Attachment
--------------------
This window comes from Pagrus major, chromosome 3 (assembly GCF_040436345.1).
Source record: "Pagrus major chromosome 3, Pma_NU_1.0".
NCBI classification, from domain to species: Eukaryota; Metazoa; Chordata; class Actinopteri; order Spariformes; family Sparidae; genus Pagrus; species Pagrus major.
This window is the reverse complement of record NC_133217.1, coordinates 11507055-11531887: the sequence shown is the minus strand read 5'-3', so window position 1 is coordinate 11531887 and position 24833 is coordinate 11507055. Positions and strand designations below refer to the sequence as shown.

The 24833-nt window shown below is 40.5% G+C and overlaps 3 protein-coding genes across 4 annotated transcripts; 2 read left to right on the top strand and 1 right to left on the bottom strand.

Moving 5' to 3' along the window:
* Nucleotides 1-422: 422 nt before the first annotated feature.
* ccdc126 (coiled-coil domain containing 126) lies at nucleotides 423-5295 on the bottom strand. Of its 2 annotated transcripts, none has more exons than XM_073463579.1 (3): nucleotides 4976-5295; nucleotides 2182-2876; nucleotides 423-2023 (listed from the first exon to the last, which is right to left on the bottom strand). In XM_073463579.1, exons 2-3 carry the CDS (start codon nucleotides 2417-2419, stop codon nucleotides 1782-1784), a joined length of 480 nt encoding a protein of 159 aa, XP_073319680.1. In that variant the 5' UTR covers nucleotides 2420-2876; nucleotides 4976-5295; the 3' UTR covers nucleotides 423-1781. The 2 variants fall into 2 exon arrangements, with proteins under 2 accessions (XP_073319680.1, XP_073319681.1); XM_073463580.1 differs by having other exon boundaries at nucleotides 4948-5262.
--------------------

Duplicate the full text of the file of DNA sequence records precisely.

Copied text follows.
This window comes from Pagrus major, chromosome 3 (assembly GCF_040436345.1).
Source record: "Pagrus major chromosome 3, Pma_NU_1.0".
NCBI classification, from domain to species: Eukaryota; Metazoa; Chordata; class Actinopteri; order Spariformes; family Sparidae; genus Pagrus; species Pagrus major.
This window is the reverse complement of record NC_133217.1, coordinates 11507055-11531887: the sequence shown is the minus strand read 5'-3', so window position 1 is coordinate 11531887 and position 24833 is coordinate 11507055. Positions and strand designations below refer to the sequence as shown.

The 24833-nt window shown below is 40.5% G+C and overlaps 3 protein-coding genes across 4 annotated transcripts; 2 read left to right on the top strand and 1 right to left on the bottom strand.

Moving 5' to 3' along the window:
* Nucleotides 1-422: 422 nt before the first annotated feature.
* ccdc126 (coiled-coil domain containing 126) lies at nucleotides 423-5295 on the bottom strand. Of its 2 annotated transcripts, none has more exons than XM_073463579.1 (3): nucleotides 4976-5295; nucleotides 2182-2876; nucleotides 423-2023 (listed from the first exon to the last, which is right to left on the bottom strand). In XM_073463579.1, exons 2-3 carry the CDS (start codon nucleotides 2417-2419, stop codon nucleotides 1782-1784), a joined length of 480 nt encoding a protein of 159 aa, XP_073319680.1. In that variant the 5' UTR covers nucleotides 2420-2876; nucleotides 4976-5295; the 3' UTR covers nucleotides 423-1781. The 2 variants fall into 2 exon arrangements, with proteins under 2 accessions (XP_073319680.1, XP_073319681.1); XM_073463580.1 differs by having other exon boundaries at nucleotides 4948-5262.